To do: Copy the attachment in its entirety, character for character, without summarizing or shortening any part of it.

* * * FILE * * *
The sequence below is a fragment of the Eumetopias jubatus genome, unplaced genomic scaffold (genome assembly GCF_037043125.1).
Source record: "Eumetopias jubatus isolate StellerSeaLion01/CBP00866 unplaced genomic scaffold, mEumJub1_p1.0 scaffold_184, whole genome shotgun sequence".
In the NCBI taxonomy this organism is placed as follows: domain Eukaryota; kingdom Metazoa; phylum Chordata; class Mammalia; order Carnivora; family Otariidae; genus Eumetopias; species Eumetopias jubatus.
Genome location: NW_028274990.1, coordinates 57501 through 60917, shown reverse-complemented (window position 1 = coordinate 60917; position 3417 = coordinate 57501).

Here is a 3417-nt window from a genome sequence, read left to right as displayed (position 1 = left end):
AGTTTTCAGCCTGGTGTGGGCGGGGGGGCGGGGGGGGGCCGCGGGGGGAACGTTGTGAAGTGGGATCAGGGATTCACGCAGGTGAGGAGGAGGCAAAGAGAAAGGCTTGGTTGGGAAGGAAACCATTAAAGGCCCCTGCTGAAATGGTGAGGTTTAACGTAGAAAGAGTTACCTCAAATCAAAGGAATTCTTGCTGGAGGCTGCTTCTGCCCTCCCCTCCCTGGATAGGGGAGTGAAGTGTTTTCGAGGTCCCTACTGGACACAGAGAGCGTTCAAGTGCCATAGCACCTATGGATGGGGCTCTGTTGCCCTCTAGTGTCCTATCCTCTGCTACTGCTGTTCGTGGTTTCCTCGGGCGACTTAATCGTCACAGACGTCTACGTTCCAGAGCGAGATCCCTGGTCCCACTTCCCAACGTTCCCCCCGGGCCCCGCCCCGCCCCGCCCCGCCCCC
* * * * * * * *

The sequence below is a fragment of the Eumetopias jubatus genome, unplaced genomic scaffold (genome assembly GCF_037043125.1).
Source record: "Eumetopias jubatus isolate StellerSeaLion01/CBP00866 unplaced genomic scaffold, mEumJub1_p1.0 scaffold_184, whole genome shotgun sequence".
In the NCBI taxonomy this organism is placed as follows: domain Eukaryota; kingdom Metazoa; phylum Chordata; class Mammalia; order Carnivora; family Otariidae; genus Eumetopias; species Eumetopias jubatus.
Genome location: NW_028274990.1, coordinates 57501 through 60917, shown reverse-complemented (window position 1 = coordinate 60917; position 3417 = coordinate 57501).

Here is a 3417-nt window from a genome sequence, read left to right as displayed (position 1 = left end):
AGTTTTCAGCCTGGTGTGGGCGGGGGGGCGGGGGGGGGCCGCGGGGGGAACGTTGTGAAGTGGGATCAGGGATTCACGCAGGTGAGGAGGAGGCAAAGAGAAAGGCTTGGTTGGGAAGGAAACCATTAAAGGCCCCTGCTGAAATGGTGAGGTTTAACGTAGAAAGAGTTACCTCAAATCAAAGGAATTCTTGCTGGAGGCTGCTTCTGCCCTCCCCTCCCTGGATAGGGGAGTGAAGTGTTTTCGAGGTCCCTACTGGACACAGAGAGCGTTCAAGTGCCATAGCACCTATGGATGGGGCTCTGTTGCCCTCTAGTGTCCTATCCTCTGCTACTGCTGTTCGTGGTTTCCTCGGGCGACTTAATCGTCACAGACGTCTACGTTCCAGAGCGAGATCCCTGGTCCCACTTCCCAACGTTCCCCCCGGGCCCCGCCCCGCCCCGCCCCGCCCCC